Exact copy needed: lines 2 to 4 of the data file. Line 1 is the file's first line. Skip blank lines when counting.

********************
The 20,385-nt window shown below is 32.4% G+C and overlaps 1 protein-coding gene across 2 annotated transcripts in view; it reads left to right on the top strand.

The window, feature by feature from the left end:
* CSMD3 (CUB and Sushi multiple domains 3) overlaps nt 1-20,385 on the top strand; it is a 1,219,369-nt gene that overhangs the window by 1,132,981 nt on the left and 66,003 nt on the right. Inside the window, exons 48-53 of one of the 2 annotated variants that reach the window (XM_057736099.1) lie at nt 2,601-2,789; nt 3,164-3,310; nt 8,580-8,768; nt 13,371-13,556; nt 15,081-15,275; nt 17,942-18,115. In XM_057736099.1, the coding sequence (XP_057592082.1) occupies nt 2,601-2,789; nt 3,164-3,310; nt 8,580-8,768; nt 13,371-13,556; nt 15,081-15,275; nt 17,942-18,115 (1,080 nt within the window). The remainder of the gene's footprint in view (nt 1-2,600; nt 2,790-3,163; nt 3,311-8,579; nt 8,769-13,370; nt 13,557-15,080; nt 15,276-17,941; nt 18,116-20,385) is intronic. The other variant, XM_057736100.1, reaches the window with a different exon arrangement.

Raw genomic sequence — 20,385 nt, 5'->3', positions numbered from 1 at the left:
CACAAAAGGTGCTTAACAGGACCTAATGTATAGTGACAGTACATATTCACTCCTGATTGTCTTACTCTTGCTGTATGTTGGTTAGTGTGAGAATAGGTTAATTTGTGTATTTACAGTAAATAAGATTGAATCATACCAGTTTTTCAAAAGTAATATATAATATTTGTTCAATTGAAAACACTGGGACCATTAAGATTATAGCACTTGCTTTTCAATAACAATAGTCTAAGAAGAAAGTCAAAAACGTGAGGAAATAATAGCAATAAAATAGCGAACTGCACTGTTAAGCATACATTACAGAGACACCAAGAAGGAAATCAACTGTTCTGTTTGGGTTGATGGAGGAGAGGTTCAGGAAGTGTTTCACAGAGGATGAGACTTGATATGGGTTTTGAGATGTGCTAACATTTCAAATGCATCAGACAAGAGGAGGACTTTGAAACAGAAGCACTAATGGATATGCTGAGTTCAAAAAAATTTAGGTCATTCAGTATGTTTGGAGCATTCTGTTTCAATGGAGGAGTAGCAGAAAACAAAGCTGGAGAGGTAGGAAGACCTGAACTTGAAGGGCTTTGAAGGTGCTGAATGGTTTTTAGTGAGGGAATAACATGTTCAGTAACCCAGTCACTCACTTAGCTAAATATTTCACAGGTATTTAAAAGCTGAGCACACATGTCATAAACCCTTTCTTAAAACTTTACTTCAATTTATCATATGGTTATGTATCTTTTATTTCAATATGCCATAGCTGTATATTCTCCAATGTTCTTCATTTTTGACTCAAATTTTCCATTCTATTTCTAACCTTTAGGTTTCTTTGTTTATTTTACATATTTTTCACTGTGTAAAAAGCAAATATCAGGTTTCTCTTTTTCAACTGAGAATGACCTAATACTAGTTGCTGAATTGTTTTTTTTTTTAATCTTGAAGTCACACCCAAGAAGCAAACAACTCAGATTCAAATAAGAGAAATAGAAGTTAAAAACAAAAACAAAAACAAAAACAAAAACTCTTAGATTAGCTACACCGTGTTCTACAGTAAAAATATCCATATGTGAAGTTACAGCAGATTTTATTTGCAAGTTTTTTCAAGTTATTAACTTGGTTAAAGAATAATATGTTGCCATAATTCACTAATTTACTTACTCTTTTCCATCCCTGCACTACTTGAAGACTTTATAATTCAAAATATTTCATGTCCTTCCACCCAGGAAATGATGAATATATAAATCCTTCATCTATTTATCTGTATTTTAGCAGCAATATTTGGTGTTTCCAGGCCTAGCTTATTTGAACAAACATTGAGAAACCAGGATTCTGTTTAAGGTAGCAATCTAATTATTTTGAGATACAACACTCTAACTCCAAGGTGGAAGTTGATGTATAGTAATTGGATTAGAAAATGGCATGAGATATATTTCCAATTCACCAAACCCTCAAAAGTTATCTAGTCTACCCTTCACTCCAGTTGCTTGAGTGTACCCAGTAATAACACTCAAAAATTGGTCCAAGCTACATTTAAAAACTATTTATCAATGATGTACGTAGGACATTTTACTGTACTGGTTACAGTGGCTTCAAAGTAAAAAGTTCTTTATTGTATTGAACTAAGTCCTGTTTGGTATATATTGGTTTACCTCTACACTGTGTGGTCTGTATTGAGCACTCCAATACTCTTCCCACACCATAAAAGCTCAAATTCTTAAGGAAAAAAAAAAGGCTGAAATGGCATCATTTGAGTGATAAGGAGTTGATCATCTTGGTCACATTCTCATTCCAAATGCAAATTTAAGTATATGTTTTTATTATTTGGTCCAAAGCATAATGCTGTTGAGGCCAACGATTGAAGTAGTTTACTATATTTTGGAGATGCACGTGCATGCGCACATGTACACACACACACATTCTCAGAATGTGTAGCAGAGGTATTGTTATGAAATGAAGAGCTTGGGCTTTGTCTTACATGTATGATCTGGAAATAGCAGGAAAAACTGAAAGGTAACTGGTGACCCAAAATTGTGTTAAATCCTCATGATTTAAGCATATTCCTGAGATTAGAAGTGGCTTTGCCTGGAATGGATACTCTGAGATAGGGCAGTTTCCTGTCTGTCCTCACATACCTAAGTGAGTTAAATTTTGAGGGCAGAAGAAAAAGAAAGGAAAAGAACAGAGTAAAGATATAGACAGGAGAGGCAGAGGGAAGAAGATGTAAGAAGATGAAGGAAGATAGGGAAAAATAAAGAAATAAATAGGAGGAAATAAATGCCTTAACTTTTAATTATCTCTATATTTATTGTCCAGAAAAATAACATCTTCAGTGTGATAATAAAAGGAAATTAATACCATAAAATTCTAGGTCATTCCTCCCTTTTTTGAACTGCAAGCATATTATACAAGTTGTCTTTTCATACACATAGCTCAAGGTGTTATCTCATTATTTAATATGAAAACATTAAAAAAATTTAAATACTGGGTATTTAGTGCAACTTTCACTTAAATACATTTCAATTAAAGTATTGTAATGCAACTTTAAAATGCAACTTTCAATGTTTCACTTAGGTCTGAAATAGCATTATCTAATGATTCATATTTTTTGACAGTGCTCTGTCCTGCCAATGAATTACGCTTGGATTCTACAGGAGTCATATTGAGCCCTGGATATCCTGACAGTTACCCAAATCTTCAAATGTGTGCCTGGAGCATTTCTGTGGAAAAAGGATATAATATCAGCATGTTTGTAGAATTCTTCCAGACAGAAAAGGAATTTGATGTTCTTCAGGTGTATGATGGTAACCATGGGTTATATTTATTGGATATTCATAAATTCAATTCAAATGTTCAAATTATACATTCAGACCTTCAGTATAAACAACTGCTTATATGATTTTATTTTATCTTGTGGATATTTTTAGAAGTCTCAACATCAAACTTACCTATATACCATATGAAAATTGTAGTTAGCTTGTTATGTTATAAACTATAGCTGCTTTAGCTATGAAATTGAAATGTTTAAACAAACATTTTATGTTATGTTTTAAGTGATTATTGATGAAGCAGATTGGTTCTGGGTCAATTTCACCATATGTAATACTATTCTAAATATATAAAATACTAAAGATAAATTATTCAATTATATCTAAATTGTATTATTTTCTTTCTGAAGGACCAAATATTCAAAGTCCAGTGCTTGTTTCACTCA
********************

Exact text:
The window, feature by feature from the left end:
* CSMD3 (CUB and Sushi multiple domains 3) overlaps nt 1-20,385 on the top strand; it is a 1,219,369-nt gene that overhangs the window by 1,132,981 nt on the left and 66,003 nt on the right. Inside the window, exons 48-53 of one of the 2 annotated variants that reach the window (XM_057736099.1) lie at nt 2,601-2,789; nt 3,164-3,310; nt 8,580-8,768; nt 13,371-13,556; nt 15,081-15,275; nt 17,942-18,115. In XM_057736099.1, the coding sequence (XP_057592082.1) occupies nt 2,601-2,789; nt 3,164-3,310; nt 8,580-8,768; nt 13,371-13,556; nt 15,081-15,275; nt 17,942-18,115 (1,080 nt within the window). The remainder of the gene's footprint in view (nt 1-2,600; nt 2,790-3,163; nt 3,311-8,579; nt 8,769-13,370; nt 13,557-15,080; nt 15,276-17,941; nt 18,116-20,385) is intronic. The other variant, XM_057736100.1, reaches the window with a different exon arrangement.

Raw genomic sequence — 20,385 nt, 5'->3', positions numbered from 1 at the left: